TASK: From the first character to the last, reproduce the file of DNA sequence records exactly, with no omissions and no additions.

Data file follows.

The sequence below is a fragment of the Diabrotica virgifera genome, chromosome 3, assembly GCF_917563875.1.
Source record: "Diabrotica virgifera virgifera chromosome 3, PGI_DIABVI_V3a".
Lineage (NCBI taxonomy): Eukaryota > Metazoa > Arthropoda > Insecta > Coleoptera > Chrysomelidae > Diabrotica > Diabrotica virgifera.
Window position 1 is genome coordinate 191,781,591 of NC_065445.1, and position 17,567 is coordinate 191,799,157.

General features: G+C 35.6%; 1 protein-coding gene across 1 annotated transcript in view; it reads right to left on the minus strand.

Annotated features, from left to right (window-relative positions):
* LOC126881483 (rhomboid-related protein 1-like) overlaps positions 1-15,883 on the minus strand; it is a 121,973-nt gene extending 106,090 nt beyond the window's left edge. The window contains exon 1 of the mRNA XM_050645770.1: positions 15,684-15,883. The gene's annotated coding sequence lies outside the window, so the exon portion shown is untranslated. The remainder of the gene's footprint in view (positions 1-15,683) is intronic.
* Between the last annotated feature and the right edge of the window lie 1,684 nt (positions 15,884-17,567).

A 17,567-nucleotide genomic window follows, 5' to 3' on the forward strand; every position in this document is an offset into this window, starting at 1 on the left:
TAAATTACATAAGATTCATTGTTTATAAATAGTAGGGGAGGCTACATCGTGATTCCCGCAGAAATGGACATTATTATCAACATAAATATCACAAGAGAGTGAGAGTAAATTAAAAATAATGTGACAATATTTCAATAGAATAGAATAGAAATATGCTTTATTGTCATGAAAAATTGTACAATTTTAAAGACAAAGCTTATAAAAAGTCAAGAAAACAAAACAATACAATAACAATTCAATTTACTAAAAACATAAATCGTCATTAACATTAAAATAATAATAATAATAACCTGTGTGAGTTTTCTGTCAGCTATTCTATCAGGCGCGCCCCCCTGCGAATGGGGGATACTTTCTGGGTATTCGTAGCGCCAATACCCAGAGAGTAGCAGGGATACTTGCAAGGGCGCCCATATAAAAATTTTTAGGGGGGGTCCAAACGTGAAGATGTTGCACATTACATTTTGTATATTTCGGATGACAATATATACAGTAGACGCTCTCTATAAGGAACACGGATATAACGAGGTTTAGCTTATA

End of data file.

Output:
The sequence below is a fragment of the Diabrotica virgifera genome, chromosome 3, assembly GCF_917563875.1.
Source record: "Diabrotica virgifera virgifera chromosome 3, PGI_DIABVI_V3a".
Lineage (NCBI taxonomy): Eukaryota > Metazoa > Arthropoda > Insecta > Coleoptera > Chrysomelidae > Diabrotica > Diabrotica virgifera.
Window position 1 is genome coordinate 191,781,591 of NC_065445.1, and position 17,567 is coordinate 191,799,157.

General features: G+C 35.6%; 1 protein-coding gene across 1 annotated transcript in view; it reads right to left on the minus strand.

Annotated features, from left to right (window-relative positions):
* LOC126881483 (rhomboid-related protein 1-like) overlaps positions 1-15,883 on the minus strand; it is a 121,973-nt gene extending 106,090 nt beyond the window's left edge. The window contains exon 1 of the mRNA XM_050645770.1: positions 15,684-15,883. The gene's annotated coding sequence lies outside the window, so the exon portion shown is untranslated. The remainder of the gene's footprint in view (positions 1-15,683) is intronic.
* Between the last annotated feature and the right edge of the window lie 1,684 nt (positions 15,884-17,567).

A 17,567-nucleotide genomic window follows, 5' to 3' on the forward strand; every position in this document is an offset into this window, starting at 1 on the left:
TAAATTACATAAGATTCATTGTTTATAAATAGTAGGGGAGGCTACATCGTGATTCCCGCAGAAATGGACATTATTATCAACATAAATATCACAAGAGAGTGAGAGTAAATTAAAAATAATGTGACAATATTTCAATAGAATAGAATAGAAATATGCTTTATTGTCATGAAAAATTGTACAATTTTAAAGACAAAGCTTATAAAAAGTCAAGAAAACAAAACAATACAATAACAATTCAATTTACTAAAAACATAAATCGTCATTAACATTAAAATAATAATAATAATAACCTGTGTGAGTTTTCTGTCAGCTATTCTATCAGGCGCGCCCCCCTGCGAATGGGGGATACTTTCTGGGTATTCGTAGCGCCAATACCCAGAGAGTAGCAGGGATACTTGCAAGGGCGCCCATATAAAAATTTTTAGGGGGGGTCCAAACGTGAAGATGTTGCACATTACATTTTGTATATTTCGGATGACAATATATACAGTAGACGCTCTCTATAAGGAACACGGATATAACGAGGTTTAGCTTATA